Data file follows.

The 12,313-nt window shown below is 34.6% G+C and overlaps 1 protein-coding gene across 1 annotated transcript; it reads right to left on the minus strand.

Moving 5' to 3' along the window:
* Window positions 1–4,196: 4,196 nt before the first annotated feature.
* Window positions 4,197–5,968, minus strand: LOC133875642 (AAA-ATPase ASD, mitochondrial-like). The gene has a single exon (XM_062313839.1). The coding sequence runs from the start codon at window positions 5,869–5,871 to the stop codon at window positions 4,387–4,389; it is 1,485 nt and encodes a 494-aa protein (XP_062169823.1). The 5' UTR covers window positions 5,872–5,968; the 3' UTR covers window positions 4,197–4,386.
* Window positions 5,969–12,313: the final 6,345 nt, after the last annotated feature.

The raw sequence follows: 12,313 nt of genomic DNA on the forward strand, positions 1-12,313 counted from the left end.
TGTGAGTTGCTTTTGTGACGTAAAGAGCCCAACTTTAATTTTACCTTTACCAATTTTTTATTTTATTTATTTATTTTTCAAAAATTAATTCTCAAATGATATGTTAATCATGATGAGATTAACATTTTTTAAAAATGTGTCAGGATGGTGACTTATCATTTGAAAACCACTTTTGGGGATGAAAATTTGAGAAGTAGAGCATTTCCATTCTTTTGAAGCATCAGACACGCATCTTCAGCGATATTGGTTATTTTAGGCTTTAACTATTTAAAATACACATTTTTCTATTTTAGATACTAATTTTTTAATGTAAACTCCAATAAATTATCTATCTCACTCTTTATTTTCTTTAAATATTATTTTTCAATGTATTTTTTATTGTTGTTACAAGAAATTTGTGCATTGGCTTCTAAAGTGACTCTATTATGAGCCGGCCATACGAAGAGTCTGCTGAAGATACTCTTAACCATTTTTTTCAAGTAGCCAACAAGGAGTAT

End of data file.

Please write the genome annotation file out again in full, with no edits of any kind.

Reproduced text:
The 12,313-nt window shown below is 34.6% G+C and overlaps 1 protein-coding gene across 1 annotated transcript; it reads right to left on the minus strand.

Moving 5' to 3' along the window:
* Window positions 1–4,196: 4,196 nt before the first annotated feature.
* Window positions 4,197–5,968, minus strand: LOC133875642 (AAA-ATPase ASD, mitochondrial-like). The gene has a single exon (XM_062313839.1). The coding sequence runs from the start codon at window positions 5,869–5,871 to the stop codon at window positions 4,387–4,389; it is 1,485 nt and encodes a 494-aa protein (XP_062169823.1). The 5' UTR covers window positions 5,872–5,968; the 3' UTR covers window positions 4,197–4,386.
* Window positions 5,969–12,313: the final 6,345 nt, after the last annotated feature.

The raw sequence follows: 12,313 nt of genomic DNA on the forward strand, positions 1-12,313 counted from the left end.
TGTGAGTTGCTTTTGTGACGTAAAGAGCCCAACTTTAATTTTACCTTTACCAATTTTTTATTTTATTTATTTATTTTTCAAAAATTAATTCTCAAATGATATGTTAATCATGATGAGATTAACATTTTTTAAAAATGTGTCAGGATGGTGACTTATCATTTGAAAACCACTTTTGGGGATGAAAATTTGAGAAGTAGAGCATTTCCATTCTTTTGAAGCATCAGACACGCATCTTCAGCGATATTGGTTATTTTAGGCTTTAACTATTTAAAATACACATTTTTCTATTTTAGATACTAATTTTTTAATGTAAACTCCAATAAATTATCTATCTCACTCTTTATTTTCTTTAAATATTATTTTTCAATGTATTTTTTATTGTTGTTACAAGAAATTTGTGCATTGGCTTCTAAAGTGACTCTATTATGAGCCGGCCATACGAAGAGTCTGCTGAAGATACTCTTAACCATTTTTTTCAAGTAGCCAACAAGGAGTAT